It is only with Tinky Holloway’s announcement of the Steel Unification Plan that full realization begins to creep into Rearden’s consciousness. The plan is obviously irrational, condemning Rearden to operate his mills at a loss while draining profit into the inefficacious hands of Orren Boyle. But Holloway justifies it with one simple conviction: “Mr. Rearden, I have complete faith in you!” (898). It is faith that Rearden has given the parasites through his continued struggle on their terms, through his acceptance of their guilt and their morality. “Oh, you’ll do something!” sputters James Taggart (902), and with those words he unlocks to Rearden “the answer uniting all the pieces, the questions and the unsolved wounds of his life” (903). It is Rearden himself who has allowed the parasites to survive in an irrational world, Rearden who has given them “a blank check on reality” (903). Though he has seen that there can be no true “public good” under the current system, he has continued to condone it.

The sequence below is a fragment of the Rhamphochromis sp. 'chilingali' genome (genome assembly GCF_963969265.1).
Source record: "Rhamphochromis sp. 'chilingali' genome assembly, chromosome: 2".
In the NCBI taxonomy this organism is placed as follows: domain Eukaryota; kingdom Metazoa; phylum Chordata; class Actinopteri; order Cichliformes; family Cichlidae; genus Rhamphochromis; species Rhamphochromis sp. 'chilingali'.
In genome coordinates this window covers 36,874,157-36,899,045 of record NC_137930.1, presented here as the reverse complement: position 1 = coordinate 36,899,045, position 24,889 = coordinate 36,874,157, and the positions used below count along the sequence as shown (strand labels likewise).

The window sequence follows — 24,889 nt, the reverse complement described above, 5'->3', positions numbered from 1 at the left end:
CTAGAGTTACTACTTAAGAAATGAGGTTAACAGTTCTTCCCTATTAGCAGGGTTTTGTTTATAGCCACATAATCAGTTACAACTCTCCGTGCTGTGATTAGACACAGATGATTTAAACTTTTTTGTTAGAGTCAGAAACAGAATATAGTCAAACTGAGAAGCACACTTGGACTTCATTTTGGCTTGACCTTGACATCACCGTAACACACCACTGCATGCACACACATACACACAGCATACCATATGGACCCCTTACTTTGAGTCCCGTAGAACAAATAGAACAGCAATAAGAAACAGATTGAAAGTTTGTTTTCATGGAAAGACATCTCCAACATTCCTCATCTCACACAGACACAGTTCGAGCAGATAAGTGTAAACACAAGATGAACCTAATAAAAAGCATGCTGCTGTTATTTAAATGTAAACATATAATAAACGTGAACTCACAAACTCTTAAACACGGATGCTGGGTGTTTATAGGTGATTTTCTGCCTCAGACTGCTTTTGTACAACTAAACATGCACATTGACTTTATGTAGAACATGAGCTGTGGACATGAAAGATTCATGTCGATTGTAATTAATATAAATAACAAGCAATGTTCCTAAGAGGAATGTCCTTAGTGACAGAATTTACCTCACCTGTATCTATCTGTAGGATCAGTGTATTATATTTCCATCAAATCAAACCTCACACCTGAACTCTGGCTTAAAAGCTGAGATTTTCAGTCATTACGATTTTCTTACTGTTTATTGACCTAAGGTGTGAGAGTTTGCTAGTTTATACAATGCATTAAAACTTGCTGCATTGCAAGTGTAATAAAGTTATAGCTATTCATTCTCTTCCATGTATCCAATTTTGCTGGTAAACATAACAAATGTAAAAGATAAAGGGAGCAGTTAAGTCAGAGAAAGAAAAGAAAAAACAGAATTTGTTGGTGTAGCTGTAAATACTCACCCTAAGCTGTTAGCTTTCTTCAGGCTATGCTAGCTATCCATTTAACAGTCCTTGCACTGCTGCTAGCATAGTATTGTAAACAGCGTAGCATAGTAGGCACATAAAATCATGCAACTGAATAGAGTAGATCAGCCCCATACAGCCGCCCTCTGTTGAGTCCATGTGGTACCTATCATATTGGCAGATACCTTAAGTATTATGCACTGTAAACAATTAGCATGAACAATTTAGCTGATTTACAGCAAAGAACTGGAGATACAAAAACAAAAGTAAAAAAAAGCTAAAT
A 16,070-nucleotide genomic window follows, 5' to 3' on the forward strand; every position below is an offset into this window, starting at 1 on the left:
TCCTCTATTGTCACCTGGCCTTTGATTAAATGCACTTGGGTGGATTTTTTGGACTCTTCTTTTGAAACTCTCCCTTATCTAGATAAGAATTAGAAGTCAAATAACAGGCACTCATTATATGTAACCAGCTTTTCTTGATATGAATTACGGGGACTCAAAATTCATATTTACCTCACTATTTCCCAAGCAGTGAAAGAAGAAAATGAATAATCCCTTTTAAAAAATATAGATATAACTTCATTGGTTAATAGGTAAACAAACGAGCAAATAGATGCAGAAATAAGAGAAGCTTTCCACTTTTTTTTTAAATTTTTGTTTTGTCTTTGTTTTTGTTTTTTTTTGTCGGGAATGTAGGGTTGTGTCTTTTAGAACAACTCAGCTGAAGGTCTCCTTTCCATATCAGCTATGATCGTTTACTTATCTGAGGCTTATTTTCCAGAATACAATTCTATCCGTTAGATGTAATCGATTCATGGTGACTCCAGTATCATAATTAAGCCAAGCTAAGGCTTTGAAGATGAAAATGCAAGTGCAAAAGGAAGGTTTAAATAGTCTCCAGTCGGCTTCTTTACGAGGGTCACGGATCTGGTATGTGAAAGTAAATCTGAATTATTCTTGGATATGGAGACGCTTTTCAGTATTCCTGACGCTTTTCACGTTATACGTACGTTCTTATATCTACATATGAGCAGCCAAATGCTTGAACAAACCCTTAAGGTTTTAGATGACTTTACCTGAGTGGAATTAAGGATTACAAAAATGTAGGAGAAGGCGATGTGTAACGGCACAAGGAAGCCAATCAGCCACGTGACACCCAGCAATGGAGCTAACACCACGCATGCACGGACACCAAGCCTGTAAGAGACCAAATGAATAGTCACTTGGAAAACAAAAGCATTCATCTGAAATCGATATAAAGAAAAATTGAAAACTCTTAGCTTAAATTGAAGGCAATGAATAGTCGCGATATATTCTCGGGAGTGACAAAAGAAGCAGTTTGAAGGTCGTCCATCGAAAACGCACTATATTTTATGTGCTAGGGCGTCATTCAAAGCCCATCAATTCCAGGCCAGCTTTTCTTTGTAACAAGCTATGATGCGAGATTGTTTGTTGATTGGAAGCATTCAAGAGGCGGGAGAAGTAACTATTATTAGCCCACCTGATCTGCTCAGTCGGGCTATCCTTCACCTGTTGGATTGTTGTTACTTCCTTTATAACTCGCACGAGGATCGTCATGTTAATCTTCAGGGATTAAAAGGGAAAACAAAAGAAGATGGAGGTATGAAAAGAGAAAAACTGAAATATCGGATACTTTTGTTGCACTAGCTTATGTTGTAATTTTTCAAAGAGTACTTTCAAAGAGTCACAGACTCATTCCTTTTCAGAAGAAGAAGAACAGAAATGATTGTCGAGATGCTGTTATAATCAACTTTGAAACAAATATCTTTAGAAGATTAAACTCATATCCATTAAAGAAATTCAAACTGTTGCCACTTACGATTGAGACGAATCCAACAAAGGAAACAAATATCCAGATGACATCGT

Now, at last, he can see the truth of his own fruitless struggle. He recognizes that while he could not give up his world to destroy it, he can give it up to preserve it. Though his love for his mills remains, he can now see them as things “to be left, not as an act of treason, but as an act of loyalty to their actual meaning” (905). He has shed society’s artificial ideals of morality, and he is able to make his own selfish decisions without any guilt or shame. His loyalty to the public good is broken. He is finally free to proclaim, in all honesty, “I will have no part of it!”